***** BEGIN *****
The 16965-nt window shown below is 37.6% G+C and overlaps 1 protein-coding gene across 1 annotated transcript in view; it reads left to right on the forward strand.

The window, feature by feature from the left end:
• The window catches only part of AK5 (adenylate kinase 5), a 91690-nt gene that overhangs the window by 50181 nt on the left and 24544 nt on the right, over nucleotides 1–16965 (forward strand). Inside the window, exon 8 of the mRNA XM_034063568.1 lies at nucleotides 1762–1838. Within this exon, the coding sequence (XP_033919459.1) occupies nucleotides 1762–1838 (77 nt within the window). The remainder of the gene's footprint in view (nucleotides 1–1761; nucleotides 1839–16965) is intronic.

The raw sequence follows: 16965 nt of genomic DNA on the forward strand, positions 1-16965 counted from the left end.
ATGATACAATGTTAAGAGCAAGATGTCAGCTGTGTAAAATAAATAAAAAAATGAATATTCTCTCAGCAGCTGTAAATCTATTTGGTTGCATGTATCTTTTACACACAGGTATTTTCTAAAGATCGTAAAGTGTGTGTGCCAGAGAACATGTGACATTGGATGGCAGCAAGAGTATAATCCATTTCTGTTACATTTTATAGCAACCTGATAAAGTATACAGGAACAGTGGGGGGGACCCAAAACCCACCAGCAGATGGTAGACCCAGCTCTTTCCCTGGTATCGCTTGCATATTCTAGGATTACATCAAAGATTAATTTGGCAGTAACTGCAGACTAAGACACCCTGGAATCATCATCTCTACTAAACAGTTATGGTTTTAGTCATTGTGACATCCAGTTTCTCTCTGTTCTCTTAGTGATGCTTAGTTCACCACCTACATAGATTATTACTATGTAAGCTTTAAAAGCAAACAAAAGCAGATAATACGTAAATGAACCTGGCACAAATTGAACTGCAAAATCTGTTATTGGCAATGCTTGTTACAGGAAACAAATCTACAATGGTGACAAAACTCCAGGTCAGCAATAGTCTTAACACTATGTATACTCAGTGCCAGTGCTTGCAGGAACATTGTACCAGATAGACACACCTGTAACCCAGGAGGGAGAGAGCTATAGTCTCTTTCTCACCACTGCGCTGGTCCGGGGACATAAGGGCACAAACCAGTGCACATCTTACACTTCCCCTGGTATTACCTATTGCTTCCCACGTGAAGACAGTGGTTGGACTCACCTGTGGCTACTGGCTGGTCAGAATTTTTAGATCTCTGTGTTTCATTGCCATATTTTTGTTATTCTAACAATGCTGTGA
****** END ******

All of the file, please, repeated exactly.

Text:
The 16965-nt window shown below is 37.6% G+C and overlaps 1 protein-coding gene across 1 annotated transcript in view; it reads left to right on the forward strand.

The window, feature by feature from the left end:
• The window catches only part of AK5 (adenylate kinase 5), a 91690-nt gene that overhangs the window by 50181 nt on the left and 24544 nt on the right, over nucleotides 1–16965 (forward strand). Inside the window, exon 8 of the mRNA XM_034063568.1 lies at nucleotides 1762–1838. Within this exon, the coding sequence (XP_033919459.1) occupies nucleotides 1762–1838 (77 nt within the window). The remainder of the gene's footprint in view (nucleotides 1–1761; nucleotides 1839–16965) is intronic.

The raw sequence follows: 16965 nt of genomic DNA on the forward strand, positions 1-16965 counted from the left end.
ATGATACAATGTTAAGAGCAAGATGTCAGCTGTGTAAAATAAATAAAAAAATGAATATTCTCTCAGCAGCTGTAAATCTATTTGGTTGCATGTATCTTTTACACACAGGTATTTTCTAAAGATCGTAAAGTGTGTGTGCCAGAGAACATGTGACATTGGATGGCAGCAAGAGTATAATCCATTTCTGTTACATTTTATAGCAACCTGATAAAGTATACAGGAACAGTGGGGGGGACCCAAAACCCACCAGCAGATGGTAGACCCAGCTCTTTCCCTGGTATCGCTTGCATATTCTAGGATTACATCAAAGATTAATTTGGCAGTAACTGCAGACTAAGACACCCTGGAATCATCATCTCTACTAAACAGTTATGGTTTTAGTCATTGTGACATCCAGTTTCTCTCTGTTCTCTTAGTGATGCTTAGTTCACCACCTACATAGATTATTACTATGTAAGCTTTAAAAGCAAACAAAAGCAGATAATACGTAAATGAACCTGGCACAAATTGAACTGCAAAATCTGTTATTGGCAATGCTTGTTACAGGAAACAAATCTACAATGGTGACAAAACTCCAGGTCAGCAATAGTCTTAACACTATGTATACTCAGTGCCAGTGCTTGCAGGAACATTGTACCAGATAGACACACCTGTAACCCAGGAGGGAGAGAGCTATAGTCTCTTTCTCACCACTGCGCTGGTCCGGGGACATAAGGGCACAAACCAGTGCACATCTTACACTTCCCCTGGTATTACCTATTGCTTCCCACGTGAAGACAGTGGTTGGACTCACCTGTGGCTACTGGCTGGTCAGAATTTTTAGATCTCTGTGTTTCATTGCCATATTTTTGTTATTCTAACAATGCTGTGA